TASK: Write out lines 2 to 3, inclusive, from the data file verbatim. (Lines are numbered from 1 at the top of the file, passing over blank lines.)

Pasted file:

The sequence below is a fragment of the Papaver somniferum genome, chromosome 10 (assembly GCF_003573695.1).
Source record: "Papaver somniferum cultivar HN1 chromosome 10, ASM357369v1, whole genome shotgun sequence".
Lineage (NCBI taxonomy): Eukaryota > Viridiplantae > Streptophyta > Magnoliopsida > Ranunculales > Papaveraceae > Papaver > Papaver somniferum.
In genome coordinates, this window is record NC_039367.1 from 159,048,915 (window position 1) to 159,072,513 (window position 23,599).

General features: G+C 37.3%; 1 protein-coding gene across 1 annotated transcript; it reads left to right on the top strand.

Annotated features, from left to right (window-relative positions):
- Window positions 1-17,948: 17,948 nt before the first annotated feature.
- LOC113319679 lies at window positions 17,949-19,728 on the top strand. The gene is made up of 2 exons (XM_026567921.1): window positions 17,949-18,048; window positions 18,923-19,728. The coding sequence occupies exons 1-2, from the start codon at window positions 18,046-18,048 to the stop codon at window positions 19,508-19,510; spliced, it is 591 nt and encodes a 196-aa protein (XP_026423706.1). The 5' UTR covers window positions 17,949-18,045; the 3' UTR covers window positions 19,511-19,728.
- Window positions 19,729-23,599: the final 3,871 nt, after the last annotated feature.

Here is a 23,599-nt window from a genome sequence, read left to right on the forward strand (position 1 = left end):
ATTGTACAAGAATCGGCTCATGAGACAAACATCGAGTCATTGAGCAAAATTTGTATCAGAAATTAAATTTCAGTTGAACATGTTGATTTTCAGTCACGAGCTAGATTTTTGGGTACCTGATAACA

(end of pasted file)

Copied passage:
Source record: "Papaver somniferum cultivar HN1 chromosome 10, ASM357369v1, whole genome shotgun sequence".
Lineage (NCBI taxonomy): Eukaryota > Viridiplantae > Streptophyta > Magnoliopsida > Ranunculales > Papaveraceae > Papaver > Papaver somniferum.